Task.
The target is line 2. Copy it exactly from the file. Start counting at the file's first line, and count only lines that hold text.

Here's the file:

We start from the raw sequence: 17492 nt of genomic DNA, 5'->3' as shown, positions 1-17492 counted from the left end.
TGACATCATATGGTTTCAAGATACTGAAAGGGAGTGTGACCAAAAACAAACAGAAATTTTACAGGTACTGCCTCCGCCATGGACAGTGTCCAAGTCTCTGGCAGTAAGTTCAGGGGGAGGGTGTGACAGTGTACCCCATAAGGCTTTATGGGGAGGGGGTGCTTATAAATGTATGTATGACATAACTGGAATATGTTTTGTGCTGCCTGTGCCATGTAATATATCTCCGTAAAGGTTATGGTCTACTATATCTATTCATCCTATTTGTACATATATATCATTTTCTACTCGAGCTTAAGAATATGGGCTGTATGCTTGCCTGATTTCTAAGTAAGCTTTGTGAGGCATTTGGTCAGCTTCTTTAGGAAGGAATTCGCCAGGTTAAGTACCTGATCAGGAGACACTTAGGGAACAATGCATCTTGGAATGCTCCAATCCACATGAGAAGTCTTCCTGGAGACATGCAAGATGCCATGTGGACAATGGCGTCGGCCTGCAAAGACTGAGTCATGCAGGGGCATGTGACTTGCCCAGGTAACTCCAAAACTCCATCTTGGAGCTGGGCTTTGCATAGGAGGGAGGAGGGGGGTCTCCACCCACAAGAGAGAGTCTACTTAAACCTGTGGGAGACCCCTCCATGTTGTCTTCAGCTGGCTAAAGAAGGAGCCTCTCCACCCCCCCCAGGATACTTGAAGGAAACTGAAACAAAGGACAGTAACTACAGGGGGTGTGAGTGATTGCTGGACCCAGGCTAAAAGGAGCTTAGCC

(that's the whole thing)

TGACATCATATGGTTTCAAGATACTGAAAGGGAGTGTGACCAAAAACAAACAGAAATTTTACAGGTACTGCCTCCGCCATGGACAGTGTCCAAGTCTCTGGCAGTAAGTTCAGGGGGAGGGTGTGACAGTGTACCCCATAAGGCTTTATGGGGAGGGGGTGCTTATAAATGTATGTATGACATAACTGGAATATGTTTTGTGCTGCCTGTGCCATGTAATATATCTCCGTAAAGGTTATGGTCTACTATATCTATTCATCCTATTTGTACATATATATCATTTTCTACTCGAGCTTAAGAATATGGGCTGTATGCTTGCCTGATTTCTAAGTAAGCTTTGTGAGGCATTTGGTCAGCTTCTTTAGGAAGGAATTCGCCAGGTTAAGTACCTGATCAGGAGACACTTAGGGAACAATGCATCTTGGAATGCTCCAATCCACATGAGAAGTCTTCCTGGAGACATGCAAGATGCCATGTGGACAATGGCGTCGGCCTGCAAAGACTGAGTCATGCAGGGGCATGTGACTTGCCCAGGTAACTCCAAAACTCCATCTTGGAGCTGGGCTTTGCATAGGAGGGAGGAGGGGGGTCTCCACCCACAAGAGAGAGTCTACTTAAACCTGTGGGAGACCCCTCCATGTTGTCTTCAGCTGGCTAAAGAAGGAGCCTCTCCACCCCCCCCAGGATACTTGAAGGAAACTGAAACAAAGGACAGTAACTACAGGGGGTGTGAGTGATTGCTGGACCCAGGCTAAAAGGAGCTTAGCC